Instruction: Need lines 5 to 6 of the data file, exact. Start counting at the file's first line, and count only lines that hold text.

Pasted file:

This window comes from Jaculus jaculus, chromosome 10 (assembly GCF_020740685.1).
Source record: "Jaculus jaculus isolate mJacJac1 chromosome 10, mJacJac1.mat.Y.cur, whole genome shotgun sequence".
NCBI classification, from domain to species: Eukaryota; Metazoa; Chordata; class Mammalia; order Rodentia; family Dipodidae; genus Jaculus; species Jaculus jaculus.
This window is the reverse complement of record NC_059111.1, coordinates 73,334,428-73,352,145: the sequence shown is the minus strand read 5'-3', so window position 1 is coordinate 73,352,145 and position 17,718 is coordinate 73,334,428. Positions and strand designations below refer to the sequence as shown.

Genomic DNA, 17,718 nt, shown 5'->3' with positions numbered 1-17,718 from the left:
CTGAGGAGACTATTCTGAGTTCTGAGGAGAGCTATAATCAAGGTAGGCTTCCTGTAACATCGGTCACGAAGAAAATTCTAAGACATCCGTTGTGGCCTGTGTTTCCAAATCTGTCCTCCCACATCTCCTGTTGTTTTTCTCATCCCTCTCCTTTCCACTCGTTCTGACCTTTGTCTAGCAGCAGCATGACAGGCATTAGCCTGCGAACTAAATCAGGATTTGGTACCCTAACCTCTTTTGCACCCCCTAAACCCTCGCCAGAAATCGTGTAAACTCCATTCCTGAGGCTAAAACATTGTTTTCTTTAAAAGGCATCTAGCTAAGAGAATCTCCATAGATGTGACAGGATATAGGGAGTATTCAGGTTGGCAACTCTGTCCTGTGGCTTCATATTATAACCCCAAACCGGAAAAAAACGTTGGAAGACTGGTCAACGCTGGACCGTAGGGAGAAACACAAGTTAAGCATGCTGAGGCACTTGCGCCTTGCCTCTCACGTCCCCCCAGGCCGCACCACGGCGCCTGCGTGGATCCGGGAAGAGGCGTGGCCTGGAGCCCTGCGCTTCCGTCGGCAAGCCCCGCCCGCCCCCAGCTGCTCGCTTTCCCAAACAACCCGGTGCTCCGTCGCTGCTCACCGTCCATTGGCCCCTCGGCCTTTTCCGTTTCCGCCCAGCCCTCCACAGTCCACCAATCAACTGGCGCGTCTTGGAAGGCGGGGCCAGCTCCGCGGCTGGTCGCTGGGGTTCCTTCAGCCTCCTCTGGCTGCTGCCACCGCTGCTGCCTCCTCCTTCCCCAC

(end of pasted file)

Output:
Genomic DNA, 17,718 nt, shown 5'->3' with positions numbered 1-17,718 from the left:
CTGAGGAGACTATTCTGAGTTCTGAGGAGAGCTATAATCAAGGTAGGCTTCCTGTAACATCGGTCACGAAGAAAATTCTAAGACATCCGTTGTGGCCTGTGTTTCCAAATCTGTCCTCCCACATCTCCTGTTGTTTTTCTCATCCCTCTCCTTTCCACTCGTTCTGACCTTTGTCTAGCAGCAGCATGACAGGCATTAGCCTGCGAACTAAATCAGGATTTGGTACCCTAACCTCTTTTGCACCCCCTAAACCCTCGCCAGAAATCGTGTAAACTCCATTCCTGAGGCTAAAACATTGTTTTCTTTAAAAGGCATCTAGCTAAGAGAATCTCCATAGATGTGACAGGATATAGGGAGTATTCAGGTTGGCAACTCTGTCCTGTGGCTTCATATTATAACCCCAAACCGGAAAAAAACGTTGGAAGACTGGTCAACGCTGGACCGTAGGGAGAAACACAAGTTAAGCATGCTGAGGCACTTGCGCCTTGCCTCTCACGTCCCCCCAGGCCGCACCACGGCGCCTGCGTGGATCCGGGAAGAGGCGTGGCCTGGAGCCCTGCGCTTCCGTCGGCAAGCCCCGCCCGCCCCCAGCTGCTCGCTTTCCCAAACAACCCGGTGCTCCGTCGCTGCTCACCGTCCATTGGCCCCTCGGCCTTTTCCGTTTCCGCCCAGCCCTCCACAGTCCACCAATCAACTGGCGCGTCTTGGAAGGCGGGGCCAGCTCCGCGGCTGGTCGCTGGGGTTCCTTCAGCCTCCTCTGGCTGCTGCCACCGCTGCTGCCTCCTCCTTCCCCAC